Linked by Eugenia Loli on Sat 12th Aug 2006 19:07 UTC
OpenBSD OpenBSD strives to be the most secure UNIX derivation. Design principles, such as code auditing, extensive use of encryption, and careful configuration choices, combine to ensure OpenBSD's secure by default philosophy holds true. This article gives you a close look at the operating system so secure that it was once banned for use in a DEF CON competition, where crackers go after each other's systems.
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RE[3]: Correctness matters
by ozonehole on Sun 13th Aug 2006 17:45 UTC in reply to "RE[2]: Correctness matters"
ozonehole
Member since:
2006-01-07

FWIW, I, and others, am quite pleased the installer can still fit on a single floppy and, while more people might not take advantage of it, you can also do a headless installation via a serial console—and I hope this doesn’t change in the future just to appease the fashion gods. This is one of the quickest installers I’ve ever used and, to be quite honest, it does exactly what an installer is supposed to do—get the OS on the box, quickly.

It's a fast installer if you've used it about 10 times and thus are intimately familiar with it. For a newbie, it takes a couple of hours to pour through the documentation to figure out how to use it. It gets mind-blowingly complicated if you want to install OpenBSD on a hard drive to multiboot with other OSs. If you are willing to give it the entire hard disk (and I guess that's what you do), then it isn't as bad, but it's hardly intuitive.

I see no reason why OpenBSD couldn't have both - an easy-to-use text-mode installer (such as Slackware's or Debian's) plus the esoteric command line installer that you know and love. Installers don't occupy that much disk space.

And OpenBSD does not fit on a single CD - last time I ordered it, I received three CDs, and needed two of them to get the apps installed, plus I had to download some more. But if fitting it on one disk is so important, why not consider making a DVD release? Then it wouldn't be necessary to download so many ports to get a working desktop system.

I firmly believe that the Spartan installer cuts OpenBSD's market share to about 1/10 of what it could be. A pity - it's a good OS in many ways.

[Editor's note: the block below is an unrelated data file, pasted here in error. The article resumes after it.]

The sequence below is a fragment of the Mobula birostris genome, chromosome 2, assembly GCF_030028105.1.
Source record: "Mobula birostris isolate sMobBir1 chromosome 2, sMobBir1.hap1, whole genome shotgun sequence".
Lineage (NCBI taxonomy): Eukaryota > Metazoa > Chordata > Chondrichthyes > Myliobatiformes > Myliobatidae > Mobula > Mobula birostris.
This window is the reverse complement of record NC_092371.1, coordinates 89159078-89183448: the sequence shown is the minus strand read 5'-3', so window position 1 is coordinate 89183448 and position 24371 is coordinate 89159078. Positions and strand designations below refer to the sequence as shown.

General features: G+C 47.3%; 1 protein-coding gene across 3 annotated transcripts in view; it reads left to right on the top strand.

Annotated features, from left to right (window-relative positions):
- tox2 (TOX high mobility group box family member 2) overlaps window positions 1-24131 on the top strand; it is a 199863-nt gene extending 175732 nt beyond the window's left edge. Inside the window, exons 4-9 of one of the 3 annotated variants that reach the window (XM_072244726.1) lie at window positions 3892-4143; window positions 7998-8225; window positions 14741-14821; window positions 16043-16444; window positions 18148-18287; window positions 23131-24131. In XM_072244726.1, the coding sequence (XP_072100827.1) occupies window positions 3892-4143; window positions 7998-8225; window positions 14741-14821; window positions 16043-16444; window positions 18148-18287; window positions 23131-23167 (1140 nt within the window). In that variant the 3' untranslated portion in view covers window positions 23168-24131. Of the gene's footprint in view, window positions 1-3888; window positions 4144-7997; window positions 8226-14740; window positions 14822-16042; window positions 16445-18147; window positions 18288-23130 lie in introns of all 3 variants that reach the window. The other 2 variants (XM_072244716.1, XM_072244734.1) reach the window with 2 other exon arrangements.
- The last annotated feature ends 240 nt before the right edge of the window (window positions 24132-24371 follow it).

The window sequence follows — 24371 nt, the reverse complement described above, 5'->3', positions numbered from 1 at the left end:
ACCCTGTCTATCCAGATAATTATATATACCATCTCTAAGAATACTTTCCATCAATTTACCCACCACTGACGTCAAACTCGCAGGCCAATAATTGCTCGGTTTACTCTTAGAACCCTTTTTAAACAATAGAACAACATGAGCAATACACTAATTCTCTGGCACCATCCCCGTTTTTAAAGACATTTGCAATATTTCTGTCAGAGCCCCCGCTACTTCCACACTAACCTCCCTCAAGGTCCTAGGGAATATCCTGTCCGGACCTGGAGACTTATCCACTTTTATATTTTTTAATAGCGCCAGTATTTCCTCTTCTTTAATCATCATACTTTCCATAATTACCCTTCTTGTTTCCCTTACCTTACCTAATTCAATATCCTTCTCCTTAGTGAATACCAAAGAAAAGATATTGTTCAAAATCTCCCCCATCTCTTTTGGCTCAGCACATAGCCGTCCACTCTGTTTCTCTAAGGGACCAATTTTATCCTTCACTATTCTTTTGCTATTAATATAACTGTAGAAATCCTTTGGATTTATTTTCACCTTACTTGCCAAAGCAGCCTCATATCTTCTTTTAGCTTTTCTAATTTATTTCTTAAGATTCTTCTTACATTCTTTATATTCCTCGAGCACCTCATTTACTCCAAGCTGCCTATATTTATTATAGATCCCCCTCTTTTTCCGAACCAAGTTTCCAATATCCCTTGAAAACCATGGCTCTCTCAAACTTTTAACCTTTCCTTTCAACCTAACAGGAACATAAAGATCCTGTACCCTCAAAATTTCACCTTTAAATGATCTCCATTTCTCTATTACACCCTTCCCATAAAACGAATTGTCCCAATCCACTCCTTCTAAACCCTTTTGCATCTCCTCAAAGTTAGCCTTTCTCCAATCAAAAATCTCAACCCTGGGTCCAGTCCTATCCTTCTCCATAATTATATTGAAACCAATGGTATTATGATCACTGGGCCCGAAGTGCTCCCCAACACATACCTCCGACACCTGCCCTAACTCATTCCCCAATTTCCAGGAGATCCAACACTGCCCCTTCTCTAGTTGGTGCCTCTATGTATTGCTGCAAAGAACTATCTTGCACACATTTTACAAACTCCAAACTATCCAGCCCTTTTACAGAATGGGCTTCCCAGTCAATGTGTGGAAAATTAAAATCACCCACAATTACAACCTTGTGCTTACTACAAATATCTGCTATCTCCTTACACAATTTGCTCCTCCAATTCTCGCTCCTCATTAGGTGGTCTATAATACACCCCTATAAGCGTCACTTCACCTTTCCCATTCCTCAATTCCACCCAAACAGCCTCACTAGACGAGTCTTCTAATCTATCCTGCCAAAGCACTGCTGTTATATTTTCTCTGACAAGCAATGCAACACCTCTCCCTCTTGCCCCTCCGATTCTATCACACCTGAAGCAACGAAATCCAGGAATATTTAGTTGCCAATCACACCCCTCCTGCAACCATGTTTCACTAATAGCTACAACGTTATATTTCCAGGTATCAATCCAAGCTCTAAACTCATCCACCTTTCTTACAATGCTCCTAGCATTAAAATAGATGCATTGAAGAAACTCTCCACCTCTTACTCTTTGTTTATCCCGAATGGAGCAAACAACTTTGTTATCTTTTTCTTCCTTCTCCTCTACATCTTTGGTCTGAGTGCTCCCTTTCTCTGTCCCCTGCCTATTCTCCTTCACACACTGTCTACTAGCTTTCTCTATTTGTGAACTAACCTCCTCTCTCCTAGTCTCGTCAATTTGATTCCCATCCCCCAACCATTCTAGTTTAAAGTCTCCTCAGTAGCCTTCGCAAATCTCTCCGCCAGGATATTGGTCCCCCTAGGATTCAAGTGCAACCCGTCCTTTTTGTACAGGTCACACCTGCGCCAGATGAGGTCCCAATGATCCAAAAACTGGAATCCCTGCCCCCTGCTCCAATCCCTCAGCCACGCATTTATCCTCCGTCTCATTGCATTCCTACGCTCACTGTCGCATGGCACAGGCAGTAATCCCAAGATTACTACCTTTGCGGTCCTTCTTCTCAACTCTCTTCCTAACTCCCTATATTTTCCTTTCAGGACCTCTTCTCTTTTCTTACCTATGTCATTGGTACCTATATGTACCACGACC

Reply Parent Score: 2

RE[4]: Correctness matters
by iangibson on Sun 13th Aug 2006 22:10 in reply to "RE[3]: Correctness matters"
iangibson Member since:
2005-09-25

I firmly believe that the Spartan installer cuts OpenBSD's market share to about 1/10 of what it could be.

Where did you get these figures from? Out of thin air, by any chance?

OpenBSD has a specific purpose and very limited resources. The small team of coders have to strictly prioritise their work. The installer works fine, so I would think redesigning it is pretty low on their 'to do' list.

Anyone who is put off using OpenBSD because they have to read the manual first is probably not someone who should be running it anyway - even if they completed an install they wouldn't know what to do next without a wizard popping up.

Reply Parent Score: 5

RE[4]: Correctness matters
by Janizary on Sun 13th Aug 2006 23:12 in reply to "RE[3]: Correctness matters"
Janizary Member since:
2006-03-12

I look at it significantly differently, the spartan installer as you call it, the clean and unbloated installer, is part of the reason the users of OpenBSD are not a gaggle of mindless GNUbies and Windrones filling the mailing lists with inane questions like why there isn't a forum on the website. Your magical graphical installer? People even tried making one, google for GOBIE, noone liked it and noone wanted it, it was exactly what you are asking for and noone gave a crap.

My first install took 15 minutes, including download time, it was the first Unix I ever touched, how hard is it to hit enter?

OpenBSD isn't trying to be 10 times as popular as it is now, it's doing just fine for what it's goals are. Things are done how the developers want and in no way whatsoever how users want them.

And yes, OpenBSD in it's entirity fits on a CD, if you want packages and random nonsense like X that's entirely up to you. Packages and X are not part of OpenBSD, they are provided for convenience.

Reply Parent Score: 5

RE[4]: Correctness matters
by netpython on Mon 14th Aug 2006 07:36 in reply to "RE[3]: Correctness matters"
netpython Member since:
2005-07-06

I firmly believe that the Spartan installer cuts OpenBSD's market share to about 1/10 of what it could be. A pity - it's a good OS in many ways.

I agree with you.It's a nobrainer to secure an OS with so little installed by default.Lets see if they could manage to keep the overall security as high as it is now, with a average desktop install.

A good GUI installer (fedora,opensuse) although i'm capable of doing everything from the cli makes me in my humble opinion more productive.Especially when making my raid partions,logical volumes,setting strides,etc.Why should i type a lot uneeded when the routine is a few clicks away?That doesn't make the cli less usefull at all,i still consider it my best friend so to speak.

Reply Parent Score: 1